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One thing interesting about our work as an information assurance provider is how external contexts (most notably highly visible security incidents and new laws/regulations) impact what we end up working on. Oddly, the American Recovery & Reinvestment Act of 2009 (ARRA)HIPAA/HITECH has had that impact on us in two distinct time frames. The first was several years ago when we saw an inrush of projects relating to Smart Grid technology. That inrush stopped nearly as quickly with the infamous ComEd Chicago Smart Meter fires (e.g., a high visibility security incident), significantly slowing Smart Grid initiatives. Now, years later, we are feeling the impact once again, as organizations look to comply with Core Measure 15 (CM15) to qualify for the benefits of the EHR Incentive Program that was baked into the ARRA.

In order to qualify for the incentives, medical practices need to prove “meaningful use” of their electronic health record (EHR) systems. CM15 states that the provider needs to “Conduct or review a security risk analysis in accordance with the requirements under 45 CFR 164.308(a)(1) and implement security updates as necessary and correct identified security deficiencies as part of its risk management process.” The objective of CM15 is to ensure that key EHR risks are being reduced to an acceptable level.

I have noted some confusion on the definition of “security risk analysis”. Fortunately, OCR issued some pretty definitive guidance on this issue:

I think the guidance is very well done, in that it is perfectly aligned with prevailing good practice and the HIPAA standard that these organizations are subject to. In short it says, in order to understand which of the HIPAA controls you need (remember many are deemed “addressable”) and what an appropriate implementation is in your case (e.g., should passwords be 16 characters and change weekly or 3 characters and never have to change?) you need to understand risk. So the security risk analysis is a “risk assessment” ideally aligned with some form of good risk assessment guidance (e.g., NIST 800-30, ISO-27005).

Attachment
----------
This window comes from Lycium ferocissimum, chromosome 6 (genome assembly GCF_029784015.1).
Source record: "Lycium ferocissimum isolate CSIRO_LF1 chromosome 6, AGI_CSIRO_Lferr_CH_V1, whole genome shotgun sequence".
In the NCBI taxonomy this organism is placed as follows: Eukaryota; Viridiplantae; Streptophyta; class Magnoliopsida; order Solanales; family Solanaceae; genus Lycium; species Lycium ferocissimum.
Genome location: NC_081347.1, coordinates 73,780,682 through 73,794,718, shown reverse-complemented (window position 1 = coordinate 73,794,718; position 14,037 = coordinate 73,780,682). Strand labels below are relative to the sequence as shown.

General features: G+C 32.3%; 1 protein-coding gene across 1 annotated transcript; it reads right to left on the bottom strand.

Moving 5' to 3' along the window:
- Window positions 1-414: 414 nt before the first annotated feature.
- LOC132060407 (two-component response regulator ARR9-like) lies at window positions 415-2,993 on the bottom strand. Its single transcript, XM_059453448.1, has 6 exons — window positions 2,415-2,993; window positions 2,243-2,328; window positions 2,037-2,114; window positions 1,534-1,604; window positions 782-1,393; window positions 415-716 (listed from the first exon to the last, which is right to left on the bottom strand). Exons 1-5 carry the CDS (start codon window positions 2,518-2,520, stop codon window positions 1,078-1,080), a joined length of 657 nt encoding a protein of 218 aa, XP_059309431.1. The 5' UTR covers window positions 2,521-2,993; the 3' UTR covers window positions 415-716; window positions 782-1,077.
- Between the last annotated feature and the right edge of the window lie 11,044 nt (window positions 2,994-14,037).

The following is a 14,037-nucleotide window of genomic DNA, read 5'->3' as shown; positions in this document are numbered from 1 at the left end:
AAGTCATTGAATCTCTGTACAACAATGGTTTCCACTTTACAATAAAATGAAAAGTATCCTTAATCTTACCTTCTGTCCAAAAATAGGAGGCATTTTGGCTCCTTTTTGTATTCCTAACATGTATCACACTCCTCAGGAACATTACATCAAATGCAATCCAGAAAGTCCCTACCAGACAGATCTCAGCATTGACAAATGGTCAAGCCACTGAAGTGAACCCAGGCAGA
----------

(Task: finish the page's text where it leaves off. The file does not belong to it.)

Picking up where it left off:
One interesting delta between HIPAA/OCR guidance and CM15 is that CM15 states; “protect electronic health information created or maintained by the certified EHR technology…” where HIPAA states “Conduct an accurate and thorough assessment of the potential risks and vulnerabilities to the confidentiality, integrity, and availability of electronic protected health information held by the covered entity” (see section (ii)(A) of 45 CFR 164.308(a)(1)). Restricting it to just the EHR is not rationalizable, given the risk.

If you’re looking to address CM15 – the likely steps are:

  • Conduct a Risk Analysis (Assessment) that covers all Electronic Patient Health Information (ePHI) created, received, maintained, or transmitted by the organization.
  • Consider an External Penetration Test to ensure that the organization’s external security posture is sufficient to address the risks identified in the RA.
  • Consider an Internal Vulnerability Assessment to support vulnerability understanding during the RA and benchmark internal configuration/patch management practices against HIPAA.
  • If you’re running a WLAN, review the configuration to ensure that it doesn’t allow unintended access.
  • Review your firewall configuration and rule base to ensure all ingress/egress is rationalized.
  • Gain attestation from your EHR vendor as to the security of their application.
  • Build a Risk Treatment Plan that reduces key risks to an acceptable level.
  • Use your RA to determine your responsibility on HIPAA’s “addressable implementation specifications”.
  • Develop a prioritized Road Map to bring the organization into HIPAA compliance.
  • Execute on the Road Map.
  • Repeat (security is a direction not a destination).

Supposedly HHS will be conducting random audits of providers that receive incentive money, so CM15 should be taken seriously. Don’t forget to spend the time to document each step of the process – for unfortunately, during an audit, if it’s not documented it doesn’t exist!